It is no secret, consumers are feeling the pinch. This year, has been an economic challenge of note. Retailers and shopping centres alike have faced obstacles unlike previous years but despite this, many have remained steadfast and continue to weather the storm.
As we approach the end of this tumultuous year, retailers and shopping centres have a few more weeks to salvage some spend from consumers. This will be no easy feat says Taleo Retail Advisory’s head Sash Padayachee. According to Sash, there are many factors that have affected and continues to have an effect on South African Retail. “There are always two sides of the coin, on the one side, I can say that 2017 has been a tough one. We saw closures of stores, the end of an era of a respected brand store and we have seen many local retailers on the brink of closures. On the other side, 2017 has been the most significant in terms of retail as we have seen an influx of international brands-providing a plethora of choices for consumers. We have also seen the tenacity of local retailers and if they can put up with this economic climate, I can adamantly say, that I cannot wait to see what they can offer consumers once the Rand toughens up,” he said.
The last weeks of South African retail will face its fair share of challenges but promises to be exciting as each mall, shopping centre and retailer-both bricks and mortar as well as the ever-growing online, offer something unique. Economists warn that the recent fuel price increase was a significant one and will inevitably have a knock-on effect on consumer spend. In December 2007, petrol was priced at R7.30 per litre with diesel at R6.51, a decade on and the current fuel prices have doubled to R14.96 for petrol per litre and R12.96 for diesel per litre. This will inevitably affect the cost of food and goods which will result in consumers being thriftier with their spend.
According to Sash the post ‘Black Friday’ sale fatigue and spread of wallet could minimise Christmas spend in 2017. “South Africans however have historically relented with a last-minute surge in spending, the ‘strategic wait’ this year will be determined by additional factors including the outcome of the ANC conference which could result in a degree of optimism or hopelessness-both depending on the result and its immediate impact on both the USD-ZAR exchange rate and ultimately consumer sentiment. Furthermore, the heightened expectation of increased discounting and special offers will result in last minute spend and post-Christmas clearance anticipation with international retailers now having an entrenched presence, December 2017 will be a key indicator of retail performance for local brands and will indeed be a report card on the efficacy of strategic and tactical responsiveness to the new competition. Failure to lift their results now will indicate a lacklustre outlook for 2018,” he said.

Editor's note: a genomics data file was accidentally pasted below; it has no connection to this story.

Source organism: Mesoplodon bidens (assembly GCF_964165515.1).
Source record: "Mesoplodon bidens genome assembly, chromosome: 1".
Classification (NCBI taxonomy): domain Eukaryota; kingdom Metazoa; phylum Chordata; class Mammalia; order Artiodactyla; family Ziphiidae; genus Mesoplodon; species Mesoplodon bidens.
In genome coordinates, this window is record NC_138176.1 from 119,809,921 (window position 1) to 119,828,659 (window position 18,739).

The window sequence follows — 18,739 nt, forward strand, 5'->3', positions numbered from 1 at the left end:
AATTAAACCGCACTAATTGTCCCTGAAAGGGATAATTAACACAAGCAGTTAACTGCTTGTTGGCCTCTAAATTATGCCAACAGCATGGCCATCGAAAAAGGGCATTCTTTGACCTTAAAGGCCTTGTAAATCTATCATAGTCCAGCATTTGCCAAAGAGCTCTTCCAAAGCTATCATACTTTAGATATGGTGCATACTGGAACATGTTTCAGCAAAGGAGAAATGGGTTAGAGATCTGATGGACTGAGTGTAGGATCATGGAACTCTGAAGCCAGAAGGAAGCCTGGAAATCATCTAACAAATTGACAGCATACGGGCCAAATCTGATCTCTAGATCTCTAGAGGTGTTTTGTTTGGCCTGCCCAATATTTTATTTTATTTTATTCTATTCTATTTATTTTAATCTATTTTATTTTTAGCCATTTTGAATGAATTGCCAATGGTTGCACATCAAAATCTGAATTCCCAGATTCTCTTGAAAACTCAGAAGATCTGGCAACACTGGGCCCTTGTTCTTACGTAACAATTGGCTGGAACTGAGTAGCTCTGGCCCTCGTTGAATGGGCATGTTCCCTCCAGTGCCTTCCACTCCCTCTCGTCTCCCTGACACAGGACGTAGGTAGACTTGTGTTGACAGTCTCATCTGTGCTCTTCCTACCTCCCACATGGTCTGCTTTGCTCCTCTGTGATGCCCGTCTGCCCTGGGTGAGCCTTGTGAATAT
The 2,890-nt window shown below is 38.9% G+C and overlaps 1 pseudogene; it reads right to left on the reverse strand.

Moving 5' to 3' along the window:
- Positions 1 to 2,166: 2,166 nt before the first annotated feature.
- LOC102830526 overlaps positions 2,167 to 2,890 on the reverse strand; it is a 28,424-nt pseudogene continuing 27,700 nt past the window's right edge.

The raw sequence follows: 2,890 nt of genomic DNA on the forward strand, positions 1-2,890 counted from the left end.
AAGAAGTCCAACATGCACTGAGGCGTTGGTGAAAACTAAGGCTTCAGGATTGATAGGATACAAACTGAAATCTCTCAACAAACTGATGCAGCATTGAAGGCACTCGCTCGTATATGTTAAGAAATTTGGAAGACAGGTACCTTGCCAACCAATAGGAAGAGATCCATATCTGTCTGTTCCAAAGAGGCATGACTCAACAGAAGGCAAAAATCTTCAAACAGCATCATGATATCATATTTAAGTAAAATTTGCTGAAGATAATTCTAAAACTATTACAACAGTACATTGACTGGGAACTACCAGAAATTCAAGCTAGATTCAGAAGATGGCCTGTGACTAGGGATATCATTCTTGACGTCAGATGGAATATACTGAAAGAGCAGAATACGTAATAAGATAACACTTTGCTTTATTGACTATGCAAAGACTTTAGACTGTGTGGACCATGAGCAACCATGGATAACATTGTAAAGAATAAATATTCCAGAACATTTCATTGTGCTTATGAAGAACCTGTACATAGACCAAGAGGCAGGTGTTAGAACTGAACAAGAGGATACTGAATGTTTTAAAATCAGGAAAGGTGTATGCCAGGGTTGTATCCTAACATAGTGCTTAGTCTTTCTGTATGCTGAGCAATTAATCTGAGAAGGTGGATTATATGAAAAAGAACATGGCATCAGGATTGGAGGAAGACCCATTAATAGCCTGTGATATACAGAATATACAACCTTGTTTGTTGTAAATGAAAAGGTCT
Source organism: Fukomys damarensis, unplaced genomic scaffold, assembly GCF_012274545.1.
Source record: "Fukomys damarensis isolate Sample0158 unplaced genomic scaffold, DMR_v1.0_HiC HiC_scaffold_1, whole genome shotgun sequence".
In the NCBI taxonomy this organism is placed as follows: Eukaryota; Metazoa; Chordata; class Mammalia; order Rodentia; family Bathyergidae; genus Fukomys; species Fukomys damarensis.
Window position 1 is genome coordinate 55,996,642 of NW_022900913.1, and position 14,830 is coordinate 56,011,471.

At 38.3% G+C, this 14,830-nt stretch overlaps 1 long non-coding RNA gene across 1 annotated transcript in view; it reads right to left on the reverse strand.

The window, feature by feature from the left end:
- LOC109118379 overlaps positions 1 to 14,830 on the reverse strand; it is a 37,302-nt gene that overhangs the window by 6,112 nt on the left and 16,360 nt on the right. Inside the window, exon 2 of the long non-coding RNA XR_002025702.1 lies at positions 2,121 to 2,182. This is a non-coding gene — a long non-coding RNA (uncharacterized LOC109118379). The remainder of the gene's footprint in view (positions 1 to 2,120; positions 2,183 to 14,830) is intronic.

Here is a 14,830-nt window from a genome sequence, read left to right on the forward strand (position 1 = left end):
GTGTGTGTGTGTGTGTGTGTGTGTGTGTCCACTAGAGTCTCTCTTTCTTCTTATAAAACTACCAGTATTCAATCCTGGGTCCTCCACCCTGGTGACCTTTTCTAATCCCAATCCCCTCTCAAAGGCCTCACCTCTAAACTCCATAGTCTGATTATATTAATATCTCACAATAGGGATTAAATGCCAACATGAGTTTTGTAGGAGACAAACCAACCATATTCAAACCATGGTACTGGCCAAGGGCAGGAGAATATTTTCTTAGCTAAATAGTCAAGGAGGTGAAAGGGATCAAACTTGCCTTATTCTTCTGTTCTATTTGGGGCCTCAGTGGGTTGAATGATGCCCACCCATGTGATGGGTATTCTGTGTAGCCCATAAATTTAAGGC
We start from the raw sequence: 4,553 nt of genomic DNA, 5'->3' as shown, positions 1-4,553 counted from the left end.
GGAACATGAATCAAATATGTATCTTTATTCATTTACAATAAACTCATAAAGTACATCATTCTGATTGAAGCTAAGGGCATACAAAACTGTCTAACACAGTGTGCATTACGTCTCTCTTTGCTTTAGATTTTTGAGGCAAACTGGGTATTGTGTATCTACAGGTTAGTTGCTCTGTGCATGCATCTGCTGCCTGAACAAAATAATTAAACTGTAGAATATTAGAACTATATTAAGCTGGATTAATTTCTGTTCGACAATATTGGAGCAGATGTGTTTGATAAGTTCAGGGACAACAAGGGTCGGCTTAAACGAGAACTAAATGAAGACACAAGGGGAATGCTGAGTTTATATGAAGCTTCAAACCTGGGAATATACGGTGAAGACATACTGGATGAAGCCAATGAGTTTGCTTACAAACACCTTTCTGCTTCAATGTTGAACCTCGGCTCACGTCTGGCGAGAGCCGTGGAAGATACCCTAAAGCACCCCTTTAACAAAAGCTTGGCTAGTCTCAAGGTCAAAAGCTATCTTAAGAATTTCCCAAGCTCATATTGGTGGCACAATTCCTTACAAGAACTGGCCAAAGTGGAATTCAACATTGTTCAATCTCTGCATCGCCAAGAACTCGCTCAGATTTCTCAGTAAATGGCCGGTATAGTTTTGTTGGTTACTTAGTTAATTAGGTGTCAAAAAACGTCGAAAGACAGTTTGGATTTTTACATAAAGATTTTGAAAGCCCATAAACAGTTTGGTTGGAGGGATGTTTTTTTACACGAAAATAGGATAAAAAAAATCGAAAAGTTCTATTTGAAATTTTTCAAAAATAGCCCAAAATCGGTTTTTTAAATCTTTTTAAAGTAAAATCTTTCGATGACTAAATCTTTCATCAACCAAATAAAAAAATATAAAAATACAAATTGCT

Sash also added that retailers need to maximise their efforts in order to capitalise on December sales. “Since the lack of quick response to demand of wanted merchandise is often evident, focus on alternatives is required via in-store, staff and digital communication to maximise sales potential. Retailers in fashion should also merchandise all oddments by size to promote ‘easy to find’ as customers often don’t purchase garments simply because they can find the size they want on packed rails. Many retailers are somewhat oblivious to this opportunity to remove pain and get rid of oddments while they have takers in-store. I look forward to seeing the outcomes of the Festive Season spend and I personally look forward to a stronger Rand which will further translate to greener pastures for Local retail,” he said.
Noel Otto, CEO of Power Fashion Factory said that they anticipated December 22nd and 23rd as their busiest for 2017. Power Fashion Factory, a clothing and shoe retailer serving lower income consumers also sells electricity, airtime, cellular handsets and accessories began over 65 years ago in Swaziland and has since expanded to South Africa. “This year has been tough but despite this, we are proud to announce the opening of our 100th store and through the support from our loyal customers, we foresee a 7 per cent increase in store sales over these two days. We have introduced earlier opening times to accommodate those shoppers who rely on public transport to get to our stores. This will be one of our defining points for our December sales,” he stated.
Mark Turner, Brand and Marketing Director for Game, stated after Black Friday the busiest days are anticipated to be the week building up to Christmas and the weekend before Christmas. These days are most likely to echo throughout South African retailers and shopping centres. “Customers will take advantage of extended trading hours and online shopping equally. Game has also launched a new and improved website which now allows customers to shop online. We have planned for Festive Season trading to be better this year,” he said.